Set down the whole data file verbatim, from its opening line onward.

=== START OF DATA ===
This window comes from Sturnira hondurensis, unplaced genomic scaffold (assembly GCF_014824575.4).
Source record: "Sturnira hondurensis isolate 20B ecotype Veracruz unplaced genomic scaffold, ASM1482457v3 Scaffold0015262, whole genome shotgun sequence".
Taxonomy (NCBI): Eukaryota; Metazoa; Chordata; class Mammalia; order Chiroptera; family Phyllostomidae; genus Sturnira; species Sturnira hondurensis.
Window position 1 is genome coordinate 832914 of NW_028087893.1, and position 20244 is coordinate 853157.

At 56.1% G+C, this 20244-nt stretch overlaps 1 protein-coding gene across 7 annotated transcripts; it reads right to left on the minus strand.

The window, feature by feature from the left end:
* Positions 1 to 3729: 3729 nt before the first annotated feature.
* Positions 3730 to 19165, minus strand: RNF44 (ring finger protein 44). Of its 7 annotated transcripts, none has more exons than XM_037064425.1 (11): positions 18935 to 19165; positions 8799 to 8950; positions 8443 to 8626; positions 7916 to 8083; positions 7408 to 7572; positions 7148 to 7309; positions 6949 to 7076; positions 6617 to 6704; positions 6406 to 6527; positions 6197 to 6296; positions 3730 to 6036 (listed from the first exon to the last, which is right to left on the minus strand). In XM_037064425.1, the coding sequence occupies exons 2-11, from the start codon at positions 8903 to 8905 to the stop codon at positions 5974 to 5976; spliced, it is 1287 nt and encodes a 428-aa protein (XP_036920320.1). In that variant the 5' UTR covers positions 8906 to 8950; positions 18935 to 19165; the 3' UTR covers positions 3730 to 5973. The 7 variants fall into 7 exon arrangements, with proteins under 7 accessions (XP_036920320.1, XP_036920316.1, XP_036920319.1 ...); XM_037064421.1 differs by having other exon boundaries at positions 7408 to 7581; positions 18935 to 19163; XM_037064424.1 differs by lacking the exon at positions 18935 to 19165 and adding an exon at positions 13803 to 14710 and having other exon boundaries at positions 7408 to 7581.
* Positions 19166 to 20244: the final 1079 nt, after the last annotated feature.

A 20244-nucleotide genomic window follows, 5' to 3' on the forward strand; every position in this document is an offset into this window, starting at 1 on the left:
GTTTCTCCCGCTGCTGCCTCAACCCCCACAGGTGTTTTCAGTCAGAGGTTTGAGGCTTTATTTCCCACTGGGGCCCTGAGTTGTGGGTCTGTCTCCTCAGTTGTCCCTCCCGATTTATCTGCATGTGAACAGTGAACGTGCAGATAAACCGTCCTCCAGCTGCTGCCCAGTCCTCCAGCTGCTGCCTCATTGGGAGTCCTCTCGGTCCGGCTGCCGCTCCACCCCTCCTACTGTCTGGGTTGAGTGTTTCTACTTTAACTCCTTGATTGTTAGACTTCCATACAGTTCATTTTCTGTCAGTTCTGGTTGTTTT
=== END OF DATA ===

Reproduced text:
This window comes from Sturnira hondurensis, unplaced genomic scaffold (assembly GCF_014824575.4).
Source record: "Sturnira hondurensis isolate 20B ecotype Veracruz unplaced genomic scaffold, ASM1482457v3 Scaffold0015262, whole genome shotgun sequence".
Taxonomy (NCBI): Eukaryota; Metazoa; Chordata; class Mammalia; order Chiroptera; family Phyllostomidae; genus Sturnira; species Sturnira hondurensis.
Window position 1 is genome coordinate 832914 of NW_028087893.1, and position 20244 is coordinate 853157.

At 56.1% G+C, this 20244-nt stretch overlaps 1 protein-coding gene across 7 annotated transcripts; it reads right to left on the minus strand.

The window, feature by feature from the left end:
* Positions 1 to 3729: 3729 nt before the first annotated feature.
* Positions 3730 to 19165, minus strand: RNF44 (ring finger protein 44). Of its 7 annotated transcripts, none has more exons than XM_037064425.1 (11): positions 18935 to 19165; positions 8799 to 8950; positions 8443 to 8626; positions 7916 to 8083; positions 7408 to 7572; positions 7148 to 7309; positions 6949 to 7076; positions 6617 to 6704; positions 6406 to 6527; positions 6197 to 6296; positions 3730 to 6036 (listed from the first exon to the last, which is right to left on the minus strand). In XM_037064425.1, the coding sequence occupies exons 2-11, from the start codon at positions 8903 to 8905 to the stop codon at positions 5974 to 5976; spliced, it is 1287 nt and encodes a 428-aa protein (XP_036920320.1). In that variant the 5' UTR covers positions 8906 to 8950; positions 18935 to 19165; the 3' UTR covers positions 3730 to 5973. The 7 variants fall into 7 exon arrangements, with proteins under 7 accessions (XP_036920320.1, XP_036920316.1, XP_036920319.1 ...); XM_037064421.1 differs by having other exon boundaries at positions 7408 to 7581; positions 18935 to 19163; XM_037064424.1 differs by lacking the exon at positions 18935 to 19165 and adding an exon at positions 13803 to 14710 and having other exon boundaries at positions 7408 to 7581.
* Positions 19166 to 20244: the final 1079 nt, after the last annotated feature.

A 20244-nucleotide genomic window follows, 5' to 3' on the forward strand; every position in this document is an offset into this window, starting at 1 on the left:
GTTTCTCCCGCTGCTGCCTCAACCCCCACAGGTGTTTTCAGTCAGAGGTTTGAGGCTTTATTTCCCACTGGGGCCCTGAGTTGTGGGTCTGTCTCCTCAGTTGTCCCTCCCGATTTATCTGCATGTGAACAGTGAACGTGCAGATAAACCGTCCTCCAGCTGCTGCCCAGTCCTCCAGCTGCTGCCTCATTGGGAGTCCTCTCGGTCCGGCTGCCGCTCCACCCCTCCTACTGTCTGGGTTGAGTGTTTCTACTTTAACTCCTTGATTGTTAGACTTCCATACAGTTCATTTTCTGTCAGTTCTGGTTGTTTT